I am Amy Nichole, a passionate photographer with a specialization in pet portraits and landscape photography. My career takes me on a journey to capture the beauty of the world, outdoors and occasionally in the studio. From the day I was born, my fair skin, adorned with freckles and a hint of reddish tones in my brown hair, has been a part of my identity.
My connection to the world of skin health and cancer began at the tender age of 8 when I experienced a severe sunburn that left behind a unique birthmark-like pattern on my right arm and parts of my back. Worried for my well-being, my mother took me to see a doctor, but they dismissed it as a mere sun reaction.
As I entered my teenage years, having tan skin was the trend. With my British, French, and Irish heritage, I had a fair complexion that didn’t tan easily. Desperate to fit in, I tried various methods, from sunbathing for hours covered in oil to using tanning sprays. To my dismay, my “birthmark” only grew darker, and soon, moles and spots began to appear. It ended up being a severe case of Dysplastic nevus syndrome.
Regular skin checks, every 3-6 months, became a top priority for me after my time with the dermatologist.
Then, in June 2016, during a personal ABCDE (Asymmetry, Border, Color, Diameter, Evolving) assessment, I noticed a spot on my upper chest that had significantly changed in size. I voiced my concerns to my dermatologist, who agreed that a biopsy was in order. Thankfully, my proactive stance paid off. Four days later, my dermatologist called with the news: it was melanoma at Stage 1B, very close to transitioning to Stage 2. We promptly scheduled my first excision and successfully removed the melanoma before it could worsen. I was 28 years old.
Two years of being cancer-free, and then another scare. I began seeing a highly recommended dermatologist, but our rapport never quite clicked. Despite his suggestion to reduce check-ins to once a year, I declined.
In February 2019, I returned for our agreed-upon 6-month appointment and raised concerns about a spot that had grown back over a scar that was previously pre-cancerous moderate dysplastic nevus. After 2 months, the spot had grown over the scar with a new spot right across from it. After some back-and-forth, I insisted on a biopsy and he agreed to do a biopsy on just one of the spots. A few days later, the doctor confirmed that I had Stage 1B melanoma. During my Mohs surgery, they had to go in three times, extending the operation to over six hours. During that visit, I requested that the surgeon biopsy the other spot that was across from the one he was working on. To my dismay, those results also came back as a third melanoma diagnosis stage 1A.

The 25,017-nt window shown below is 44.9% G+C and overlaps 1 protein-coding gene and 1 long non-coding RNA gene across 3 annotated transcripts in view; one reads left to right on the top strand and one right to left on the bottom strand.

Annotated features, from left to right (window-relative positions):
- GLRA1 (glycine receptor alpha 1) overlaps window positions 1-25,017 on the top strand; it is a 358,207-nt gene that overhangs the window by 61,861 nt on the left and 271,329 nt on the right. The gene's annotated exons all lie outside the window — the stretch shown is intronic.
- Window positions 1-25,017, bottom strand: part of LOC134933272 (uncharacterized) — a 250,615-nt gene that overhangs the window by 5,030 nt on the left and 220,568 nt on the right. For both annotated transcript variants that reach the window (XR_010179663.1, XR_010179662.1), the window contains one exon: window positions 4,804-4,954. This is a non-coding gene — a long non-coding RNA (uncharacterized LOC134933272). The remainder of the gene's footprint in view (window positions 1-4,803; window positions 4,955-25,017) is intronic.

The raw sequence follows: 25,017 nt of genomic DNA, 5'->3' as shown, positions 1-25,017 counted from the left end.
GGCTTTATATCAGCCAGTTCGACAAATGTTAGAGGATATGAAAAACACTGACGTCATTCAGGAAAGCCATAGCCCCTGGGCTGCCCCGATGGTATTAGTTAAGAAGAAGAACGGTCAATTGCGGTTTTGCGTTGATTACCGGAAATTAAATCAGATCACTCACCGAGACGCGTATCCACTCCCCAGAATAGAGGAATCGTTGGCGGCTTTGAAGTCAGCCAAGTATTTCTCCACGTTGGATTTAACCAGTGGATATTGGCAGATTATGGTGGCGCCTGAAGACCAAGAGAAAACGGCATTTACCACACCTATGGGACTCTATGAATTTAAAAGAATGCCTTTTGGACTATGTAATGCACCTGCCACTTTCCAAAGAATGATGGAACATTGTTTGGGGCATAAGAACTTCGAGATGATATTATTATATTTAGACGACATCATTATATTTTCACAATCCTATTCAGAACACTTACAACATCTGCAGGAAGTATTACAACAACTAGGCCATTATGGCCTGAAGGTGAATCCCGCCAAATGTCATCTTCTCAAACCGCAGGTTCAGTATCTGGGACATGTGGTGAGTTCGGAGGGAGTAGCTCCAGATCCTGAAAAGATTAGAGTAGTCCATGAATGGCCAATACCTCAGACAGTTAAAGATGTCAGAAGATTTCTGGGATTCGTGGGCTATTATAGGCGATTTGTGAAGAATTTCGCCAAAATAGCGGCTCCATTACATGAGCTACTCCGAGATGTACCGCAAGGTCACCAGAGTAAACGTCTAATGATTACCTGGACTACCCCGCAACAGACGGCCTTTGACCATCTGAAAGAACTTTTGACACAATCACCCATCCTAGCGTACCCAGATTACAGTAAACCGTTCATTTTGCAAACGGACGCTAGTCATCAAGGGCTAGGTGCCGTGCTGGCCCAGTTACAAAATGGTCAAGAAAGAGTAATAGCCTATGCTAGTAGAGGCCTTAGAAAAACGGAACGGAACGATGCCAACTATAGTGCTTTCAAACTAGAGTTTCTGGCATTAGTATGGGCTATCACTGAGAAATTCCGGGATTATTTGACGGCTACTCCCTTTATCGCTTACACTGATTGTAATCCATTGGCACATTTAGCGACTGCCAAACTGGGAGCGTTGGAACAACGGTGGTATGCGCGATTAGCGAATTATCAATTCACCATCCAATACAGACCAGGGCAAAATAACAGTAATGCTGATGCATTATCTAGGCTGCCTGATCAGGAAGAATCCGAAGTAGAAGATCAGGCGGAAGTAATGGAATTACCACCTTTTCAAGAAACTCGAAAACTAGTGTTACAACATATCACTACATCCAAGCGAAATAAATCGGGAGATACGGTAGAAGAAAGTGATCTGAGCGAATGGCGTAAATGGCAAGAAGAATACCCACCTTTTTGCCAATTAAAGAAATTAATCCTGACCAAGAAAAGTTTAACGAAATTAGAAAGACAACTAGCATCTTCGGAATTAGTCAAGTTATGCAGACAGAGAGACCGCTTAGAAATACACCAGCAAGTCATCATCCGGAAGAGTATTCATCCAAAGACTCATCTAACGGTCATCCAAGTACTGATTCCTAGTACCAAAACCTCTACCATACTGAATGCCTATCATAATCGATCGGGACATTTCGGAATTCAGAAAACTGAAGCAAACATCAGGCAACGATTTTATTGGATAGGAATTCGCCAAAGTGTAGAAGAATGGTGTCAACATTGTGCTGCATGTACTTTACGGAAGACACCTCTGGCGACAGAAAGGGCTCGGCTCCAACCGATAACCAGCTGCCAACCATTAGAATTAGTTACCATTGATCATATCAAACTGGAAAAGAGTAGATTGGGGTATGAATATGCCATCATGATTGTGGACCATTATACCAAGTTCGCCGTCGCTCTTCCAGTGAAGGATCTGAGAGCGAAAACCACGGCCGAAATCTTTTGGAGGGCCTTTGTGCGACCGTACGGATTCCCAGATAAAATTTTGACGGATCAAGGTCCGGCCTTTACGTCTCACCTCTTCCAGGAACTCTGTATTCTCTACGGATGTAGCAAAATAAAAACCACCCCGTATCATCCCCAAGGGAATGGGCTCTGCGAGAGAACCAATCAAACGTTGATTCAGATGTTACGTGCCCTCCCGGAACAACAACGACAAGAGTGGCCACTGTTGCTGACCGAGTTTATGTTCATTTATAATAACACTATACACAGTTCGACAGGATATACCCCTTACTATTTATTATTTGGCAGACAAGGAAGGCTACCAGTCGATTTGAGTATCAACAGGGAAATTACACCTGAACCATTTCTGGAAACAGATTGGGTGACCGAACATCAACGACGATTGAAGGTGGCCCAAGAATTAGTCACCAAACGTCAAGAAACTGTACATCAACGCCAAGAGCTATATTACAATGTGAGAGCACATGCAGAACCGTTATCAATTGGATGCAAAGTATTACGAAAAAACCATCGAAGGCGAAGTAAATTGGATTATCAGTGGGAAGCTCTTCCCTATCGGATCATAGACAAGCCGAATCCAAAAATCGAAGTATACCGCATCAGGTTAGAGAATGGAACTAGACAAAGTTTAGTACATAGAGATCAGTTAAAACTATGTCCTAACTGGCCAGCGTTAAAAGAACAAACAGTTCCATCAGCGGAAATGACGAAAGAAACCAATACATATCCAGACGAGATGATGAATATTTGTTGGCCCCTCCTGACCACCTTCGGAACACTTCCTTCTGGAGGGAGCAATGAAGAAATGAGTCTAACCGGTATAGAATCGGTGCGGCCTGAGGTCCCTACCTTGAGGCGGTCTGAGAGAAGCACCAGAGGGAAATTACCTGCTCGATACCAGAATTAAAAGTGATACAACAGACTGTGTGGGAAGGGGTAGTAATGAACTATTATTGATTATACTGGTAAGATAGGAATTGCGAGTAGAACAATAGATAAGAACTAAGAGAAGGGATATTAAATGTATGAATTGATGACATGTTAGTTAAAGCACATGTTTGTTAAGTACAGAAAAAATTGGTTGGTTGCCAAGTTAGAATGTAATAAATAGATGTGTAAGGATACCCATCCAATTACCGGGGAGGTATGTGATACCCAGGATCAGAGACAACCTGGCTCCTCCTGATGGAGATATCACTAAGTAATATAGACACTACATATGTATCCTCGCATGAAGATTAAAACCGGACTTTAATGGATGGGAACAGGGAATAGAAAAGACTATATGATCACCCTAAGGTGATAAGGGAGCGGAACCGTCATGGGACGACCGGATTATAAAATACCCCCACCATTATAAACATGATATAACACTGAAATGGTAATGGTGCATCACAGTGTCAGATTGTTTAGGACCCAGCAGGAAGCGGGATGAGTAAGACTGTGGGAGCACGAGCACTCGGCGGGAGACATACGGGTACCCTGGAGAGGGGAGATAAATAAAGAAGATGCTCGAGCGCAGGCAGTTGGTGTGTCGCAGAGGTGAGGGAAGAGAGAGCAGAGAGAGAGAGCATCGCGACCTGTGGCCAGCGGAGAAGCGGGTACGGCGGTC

Subsequently, I was referred to an oncologist for further testing. However, I refuse to let these challenges define me or bring me down. With an incredible support system and unwavering determination, I face the road ahead with resilience.
In November 2022, I confronted another battle, this time with cervical cancer, and underwent successful surgery for its removal. Due to my unique cancer markers, I am at a higher risk for other types of cancer.
May 2023 brought another chapter in my journey: a fourth melanoma appearing on my upper right back within that distinctive birthmark-like design. It was at Stage 0, and I underwent a local wide excision, preventing it from progressing to Stage 1.
Since that day, my life has revolved around caring for my skin, especially while spending extensive time outdoors in Nevada. I’ve adopted habits like always wearing long sleeves, hats, pants, and other protective measures, even in the sweltering heat.
I’m passionate about educating the younger generation and all age groups about protecting their skin. Some of my top brands for sun protection include Coolibar, SkinnVi, Tutublue, SwimZip Swimwear, BloqUV, and Wallaroo Hat Company for hats.
Skin cancer is serious and your skin is your biggest organ on your body.
My advice to all of you is to be aware of the dangers of the sun and do not make the same mistake that I did. You now have the resources to know what it will do to you at the end of the day. Get your skin checked. Be diligent about protecting your skin. That means applying and re-applying an SPF of 30 or higher, no matter the weather condition. Other methods can include wearing protective UPF 50 clothing, sunglasses, sun gloves and wide brim hats.
You are your biggest advocate. We have to put our trust in the doctors, but at the same time you need to go with your gut and not be afraid to voice your concern. Learn to love the skin that you are in and accept your true skin tone. For all of the Melanoma and skin cancer survivors, scars are beautiful and it shares the journey we’ve been through. We all have a story and don’t be afraid to share yours. Because at the end of the day you are not alone.
By: Amy Nichole Harbison